The other three paintings exhibited here are all seascapes. Ship of Fools II (2021) has as its starting point Hieronymous Bosch’s allegorical work of the same name, dating from 1490-1500, seen at the Louvre, Paris. Bosch was condemning the morally adrift. In Wiley’s reworking, a tree emerges from a small boat occupied by young Black men and women desperately calling out in the hope of attracting a would-be rescuer, manifestly ill-equipped to navigate the turbulent sea as the sky darkens menacingly overhead. The work also recalls Theodore Gericault’s The Raft of the Medusa (1819), with both images sharing a sense of abandonment. The American offers a visual metaphor, engaging with the narrative of forced migration whilst simultaneously alluding to the impact of the transatlantic slave trade.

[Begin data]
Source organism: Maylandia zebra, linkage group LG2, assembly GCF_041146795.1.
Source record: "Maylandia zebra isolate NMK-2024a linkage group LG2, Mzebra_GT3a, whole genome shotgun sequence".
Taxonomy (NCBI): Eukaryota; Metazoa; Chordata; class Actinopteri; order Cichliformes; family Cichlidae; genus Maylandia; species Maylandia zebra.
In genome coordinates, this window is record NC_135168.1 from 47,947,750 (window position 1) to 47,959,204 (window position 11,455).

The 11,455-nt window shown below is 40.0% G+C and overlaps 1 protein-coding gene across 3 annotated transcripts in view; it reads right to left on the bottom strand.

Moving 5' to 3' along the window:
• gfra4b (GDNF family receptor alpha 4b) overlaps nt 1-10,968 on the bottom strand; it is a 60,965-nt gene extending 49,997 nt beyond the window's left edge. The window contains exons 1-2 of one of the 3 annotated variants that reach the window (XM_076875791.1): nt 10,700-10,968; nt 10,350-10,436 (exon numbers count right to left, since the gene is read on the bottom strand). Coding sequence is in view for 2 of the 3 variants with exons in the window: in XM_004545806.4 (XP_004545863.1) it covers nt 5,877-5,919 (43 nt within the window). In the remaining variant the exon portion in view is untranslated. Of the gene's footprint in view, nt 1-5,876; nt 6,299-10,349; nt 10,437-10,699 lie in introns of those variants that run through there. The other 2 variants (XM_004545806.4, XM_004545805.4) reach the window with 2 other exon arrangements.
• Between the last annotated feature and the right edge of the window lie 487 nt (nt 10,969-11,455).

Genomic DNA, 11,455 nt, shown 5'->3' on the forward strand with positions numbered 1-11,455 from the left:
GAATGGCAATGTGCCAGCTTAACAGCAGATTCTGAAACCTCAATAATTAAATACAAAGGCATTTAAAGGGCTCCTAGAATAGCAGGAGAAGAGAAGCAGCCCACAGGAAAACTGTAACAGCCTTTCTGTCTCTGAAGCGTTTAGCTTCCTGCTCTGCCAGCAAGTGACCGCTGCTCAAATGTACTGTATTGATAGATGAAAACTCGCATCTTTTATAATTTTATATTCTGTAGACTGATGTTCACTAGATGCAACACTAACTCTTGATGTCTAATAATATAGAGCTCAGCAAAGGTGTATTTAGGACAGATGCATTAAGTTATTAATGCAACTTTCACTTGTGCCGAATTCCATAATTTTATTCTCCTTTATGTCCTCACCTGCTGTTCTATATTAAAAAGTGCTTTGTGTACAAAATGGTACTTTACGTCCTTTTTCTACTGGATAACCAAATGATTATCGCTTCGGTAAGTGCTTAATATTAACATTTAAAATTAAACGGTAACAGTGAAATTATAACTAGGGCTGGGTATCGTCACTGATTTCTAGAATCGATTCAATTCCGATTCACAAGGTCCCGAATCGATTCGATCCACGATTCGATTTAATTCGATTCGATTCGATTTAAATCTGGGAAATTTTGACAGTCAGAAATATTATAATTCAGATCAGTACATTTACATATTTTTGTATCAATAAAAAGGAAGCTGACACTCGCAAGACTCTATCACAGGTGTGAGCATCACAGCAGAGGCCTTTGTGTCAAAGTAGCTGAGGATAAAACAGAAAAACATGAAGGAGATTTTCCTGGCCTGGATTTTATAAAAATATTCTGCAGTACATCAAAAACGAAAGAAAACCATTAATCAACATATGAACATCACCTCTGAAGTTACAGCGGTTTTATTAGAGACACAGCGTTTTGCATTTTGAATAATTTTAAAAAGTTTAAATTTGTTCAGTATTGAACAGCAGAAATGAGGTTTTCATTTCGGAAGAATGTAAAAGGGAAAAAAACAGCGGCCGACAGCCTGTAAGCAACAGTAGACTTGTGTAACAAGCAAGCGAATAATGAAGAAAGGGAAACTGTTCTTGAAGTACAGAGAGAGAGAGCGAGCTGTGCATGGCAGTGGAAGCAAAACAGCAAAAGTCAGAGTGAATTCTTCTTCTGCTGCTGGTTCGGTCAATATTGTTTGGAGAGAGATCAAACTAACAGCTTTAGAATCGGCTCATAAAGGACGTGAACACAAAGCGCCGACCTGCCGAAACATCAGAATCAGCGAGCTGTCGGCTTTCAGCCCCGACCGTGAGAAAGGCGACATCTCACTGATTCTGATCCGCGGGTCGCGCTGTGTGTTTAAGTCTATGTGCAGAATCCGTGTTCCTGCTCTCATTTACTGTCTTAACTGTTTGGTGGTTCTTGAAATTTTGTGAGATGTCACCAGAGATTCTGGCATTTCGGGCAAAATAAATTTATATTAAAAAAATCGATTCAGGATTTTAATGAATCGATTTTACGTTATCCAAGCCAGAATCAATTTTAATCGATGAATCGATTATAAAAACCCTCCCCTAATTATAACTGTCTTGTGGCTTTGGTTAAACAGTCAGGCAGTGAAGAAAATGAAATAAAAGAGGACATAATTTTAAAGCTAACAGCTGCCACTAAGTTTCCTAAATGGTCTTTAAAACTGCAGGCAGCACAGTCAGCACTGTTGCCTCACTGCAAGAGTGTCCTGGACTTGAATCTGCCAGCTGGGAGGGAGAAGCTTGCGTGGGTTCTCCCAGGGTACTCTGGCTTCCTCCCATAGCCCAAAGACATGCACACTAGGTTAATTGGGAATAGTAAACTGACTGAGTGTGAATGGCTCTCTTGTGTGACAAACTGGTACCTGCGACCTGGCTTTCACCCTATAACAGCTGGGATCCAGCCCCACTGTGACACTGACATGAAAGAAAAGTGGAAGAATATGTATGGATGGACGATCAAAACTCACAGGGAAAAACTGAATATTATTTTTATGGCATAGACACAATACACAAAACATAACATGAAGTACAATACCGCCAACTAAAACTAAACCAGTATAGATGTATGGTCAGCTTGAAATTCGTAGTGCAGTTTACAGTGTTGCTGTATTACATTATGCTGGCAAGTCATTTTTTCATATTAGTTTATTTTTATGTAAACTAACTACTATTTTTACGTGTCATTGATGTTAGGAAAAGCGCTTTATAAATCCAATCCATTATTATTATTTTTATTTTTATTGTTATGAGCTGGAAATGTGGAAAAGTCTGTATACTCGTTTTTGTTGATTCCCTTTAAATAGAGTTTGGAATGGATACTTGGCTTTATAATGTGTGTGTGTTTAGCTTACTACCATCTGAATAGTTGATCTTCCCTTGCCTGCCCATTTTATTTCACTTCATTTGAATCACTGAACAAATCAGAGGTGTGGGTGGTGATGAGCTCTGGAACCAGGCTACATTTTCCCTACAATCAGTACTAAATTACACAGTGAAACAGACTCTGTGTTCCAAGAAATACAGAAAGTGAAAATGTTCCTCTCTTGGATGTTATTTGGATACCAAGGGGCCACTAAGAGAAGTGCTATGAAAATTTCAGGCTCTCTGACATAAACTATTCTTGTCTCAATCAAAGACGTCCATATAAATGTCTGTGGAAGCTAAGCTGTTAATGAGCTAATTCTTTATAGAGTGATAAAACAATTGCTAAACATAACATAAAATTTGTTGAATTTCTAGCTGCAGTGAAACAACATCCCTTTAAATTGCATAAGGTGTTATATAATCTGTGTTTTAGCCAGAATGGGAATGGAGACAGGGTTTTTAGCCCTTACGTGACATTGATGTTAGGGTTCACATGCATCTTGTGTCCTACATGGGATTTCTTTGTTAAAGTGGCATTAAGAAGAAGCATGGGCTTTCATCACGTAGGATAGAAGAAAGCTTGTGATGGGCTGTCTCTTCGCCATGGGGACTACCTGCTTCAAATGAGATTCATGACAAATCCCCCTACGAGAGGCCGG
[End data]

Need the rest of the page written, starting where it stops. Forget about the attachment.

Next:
In Search of the Miraculous (Zakary Antoine and Jasmine Gracourt) (2021) and In Search of the Miraculous (Jasmine Gracout and Robenson St Firmin) (2021) riff off 19th century American artist Winslow Homer’s The Herring Net (1885) and Lost on the Grand Banks (1885), respectively. Whereas the originals celebrated the heroism of North Atlantic herring fishermen, Wiley’s works depict pairs of contemporary Black men adrift on rough, green seas. For each, he has adopted an oval format with the models recruited from Haiti – echoing the stoicism of the fishermen, yet highlighting here the desperate plight of the modern refugee. One is instantly reminded of migrants trying to cross the Mediterranean and English Channel in recent years.